Evel Knievel rides back into fashion with motorbike toy

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The Independent Online

A wind-up toy that allows today's children to recreate the daredevil tricks of 1970s American stunt hero Evel Knievel has become a cult hit in the shops.

Fathers who were children when the "grand-daddy of extreme sports" was at the height of his death-defying fame are said to be behind the strong demand for the Knievel Deluxe Dare Devil Stunt Set.

A determinedly low-tech product, the 40-piece kit propels a Knievel doll on a motorbike up ramps and through a paper "ring of fire" or "brick wall". In complete safety, of course.

In real life, Knievel broke almost every bone in his body during a career that peaked with a televised attempt to jump the Grand Canyon in 1974. He announced his retirement in 1975 after smashing his pelvis during an otherwise successful attempt to clear 13 single-decker buses at Wembley Stadium.

At the height of his fame, toymakers were estimated to have made $350m from an array of Knievel motorbikes, back-up vans, scooters, cars, dolls, watches, pinball machines and even a miniature plastic canyon.

Ideal Toys has re-issued the best-remembered spin-off, the Knievel stunt set, in the run-up to Christmas in the hope that nostalgia for the 1970s will encourage parents to re-live their childhoods getting the biker to leap over obstacles.

Unlike many new versions of old toys, the £30 set has been made from the original moulds used in the 1970s and comes with a "certificate of authenticity". The kit - which does not require batteries - includes a Knievel doll in his distinctive white leathers, a motorbike, two ramps, brick walls and a wind-up gyroscope to power the bike.

Firebox, a leading gadget website, said demand for the toy had been "phenomenal". Spokeswoman Charlie Morgan said: "As soon as we had it in, it just went mental. We had so many calls from people saying 'I remember this from the first time around'."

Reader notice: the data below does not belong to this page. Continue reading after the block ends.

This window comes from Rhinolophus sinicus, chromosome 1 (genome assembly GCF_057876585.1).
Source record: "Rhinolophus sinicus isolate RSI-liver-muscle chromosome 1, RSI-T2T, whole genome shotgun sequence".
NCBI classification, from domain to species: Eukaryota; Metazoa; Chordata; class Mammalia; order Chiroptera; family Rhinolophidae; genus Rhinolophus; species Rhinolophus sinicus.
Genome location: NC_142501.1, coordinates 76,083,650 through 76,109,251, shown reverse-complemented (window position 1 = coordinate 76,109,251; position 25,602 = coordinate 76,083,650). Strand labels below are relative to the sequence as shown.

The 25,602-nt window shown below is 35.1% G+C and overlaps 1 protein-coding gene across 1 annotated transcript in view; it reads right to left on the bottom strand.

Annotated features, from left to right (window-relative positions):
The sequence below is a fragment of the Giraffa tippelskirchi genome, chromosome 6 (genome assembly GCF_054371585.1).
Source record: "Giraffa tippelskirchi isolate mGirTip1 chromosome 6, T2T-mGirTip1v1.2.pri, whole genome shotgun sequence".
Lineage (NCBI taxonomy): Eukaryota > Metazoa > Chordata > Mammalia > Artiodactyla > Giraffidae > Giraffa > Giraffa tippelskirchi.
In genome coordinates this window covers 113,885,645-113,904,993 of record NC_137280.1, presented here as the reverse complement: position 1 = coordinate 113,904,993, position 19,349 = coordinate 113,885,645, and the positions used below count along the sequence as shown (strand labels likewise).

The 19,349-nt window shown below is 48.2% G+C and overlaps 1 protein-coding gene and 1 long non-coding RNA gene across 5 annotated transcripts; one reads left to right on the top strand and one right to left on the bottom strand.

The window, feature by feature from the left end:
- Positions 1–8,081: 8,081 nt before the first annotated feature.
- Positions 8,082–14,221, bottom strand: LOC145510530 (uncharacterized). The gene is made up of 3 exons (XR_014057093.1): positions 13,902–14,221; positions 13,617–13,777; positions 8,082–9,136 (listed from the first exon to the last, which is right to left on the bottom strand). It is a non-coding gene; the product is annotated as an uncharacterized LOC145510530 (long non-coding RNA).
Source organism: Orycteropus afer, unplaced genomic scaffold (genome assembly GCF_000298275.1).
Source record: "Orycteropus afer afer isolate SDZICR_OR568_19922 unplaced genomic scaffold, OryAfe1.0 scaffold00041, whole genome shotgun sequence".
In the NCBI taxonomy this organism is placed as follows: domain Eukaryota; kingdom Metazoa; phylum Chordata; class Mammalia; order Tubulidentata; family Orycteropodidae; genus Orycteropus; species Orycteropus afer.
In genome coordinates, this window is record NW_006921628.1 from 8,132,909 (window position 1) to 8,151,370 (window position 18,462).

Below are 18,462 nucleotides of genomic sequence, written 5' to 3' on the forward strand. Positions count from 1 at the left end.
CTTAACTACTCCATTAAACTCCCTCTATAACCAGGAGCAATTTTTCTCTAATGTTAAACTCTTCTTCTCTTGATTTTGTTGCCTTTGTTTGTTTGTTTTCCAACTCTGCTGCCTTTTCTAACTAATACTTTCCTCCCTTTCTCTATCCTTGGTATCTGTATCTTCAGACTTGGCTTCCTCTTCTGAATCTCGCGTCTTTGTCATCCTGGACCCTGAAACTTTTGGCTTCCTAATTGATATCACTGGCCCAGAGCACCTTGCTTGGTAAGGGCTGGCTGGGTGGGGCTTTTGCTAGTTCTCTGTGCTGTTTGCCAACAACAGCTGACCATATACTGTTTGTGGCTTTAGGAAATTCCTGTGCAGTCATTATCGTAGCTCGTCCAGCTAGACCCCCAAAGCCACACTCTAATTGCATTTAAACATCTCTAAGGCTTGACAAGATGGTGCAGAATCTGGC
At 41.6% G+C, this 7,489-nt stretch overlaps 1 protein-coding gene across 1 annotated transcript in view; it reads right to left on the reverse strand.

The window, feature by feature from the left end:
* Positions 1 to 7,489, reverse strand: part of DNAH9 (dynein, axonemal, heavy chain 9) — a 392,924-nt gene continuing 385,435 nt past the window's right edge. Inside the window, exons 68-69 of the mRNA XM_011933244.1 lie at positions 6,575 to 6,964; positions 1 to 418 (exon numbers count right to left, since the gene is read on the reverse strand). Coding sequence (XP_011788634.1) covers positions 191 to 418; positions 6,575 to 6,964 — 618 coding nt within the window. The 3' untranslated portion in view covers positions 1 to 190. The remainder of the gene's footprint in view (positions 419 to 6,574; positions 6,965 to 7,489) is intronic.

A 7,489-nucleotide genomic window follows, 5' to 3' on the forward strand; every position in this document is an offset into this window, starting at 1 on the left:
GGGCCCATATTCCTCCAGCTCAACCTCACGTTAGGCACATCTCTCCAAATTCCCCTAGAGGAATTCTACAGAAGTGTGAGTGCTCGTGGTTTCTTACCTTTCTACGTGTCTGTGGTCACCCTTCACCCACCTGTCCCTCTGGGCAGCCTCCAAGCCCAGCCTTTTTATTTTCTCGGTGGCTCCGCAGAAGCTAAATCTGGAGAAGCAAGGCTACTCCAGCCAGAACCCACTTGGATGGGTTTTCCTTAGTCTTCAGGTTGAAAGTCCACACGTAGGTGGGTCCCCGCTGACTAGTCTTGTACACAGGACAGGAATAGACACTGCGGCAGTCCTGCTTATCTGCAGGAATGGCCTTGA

She added: "[This toy] has such wide appeal for children and for their parents. We had one call from a dad who said he had persuaded his son he wanted it and then persuaded his wife that they should buy it for their son."

The revival may rekindle interest in Knievel, who has faded from the public eye. Now a painter of wildlife scenes, he requires 24-hour oxygen for a lung disease.

Born in Montana in 1938, Knievel began his motorbike stunt career in 1965 when he formed a troupe that rode through fire and jumped over live rattlesnakes and mountain lions. He became friends with Elvis Presley and Muhammad Ali and his career was credited with single-handedly revitalising the toy industry in the 1970s.

Lindsay Hardy of Flair, which has licensed the toy for sale in the UK, said its simplicity was central to its appeal - particularly where fathers were concerned.

Graphic designer Shaun Cole, 38, from Lincoln, who has bought a set for his four-year-old son Oliver, said: "When I was younger I had one and my wife's ordered one for Christmas so I can play with it with my son. But it's for me really."

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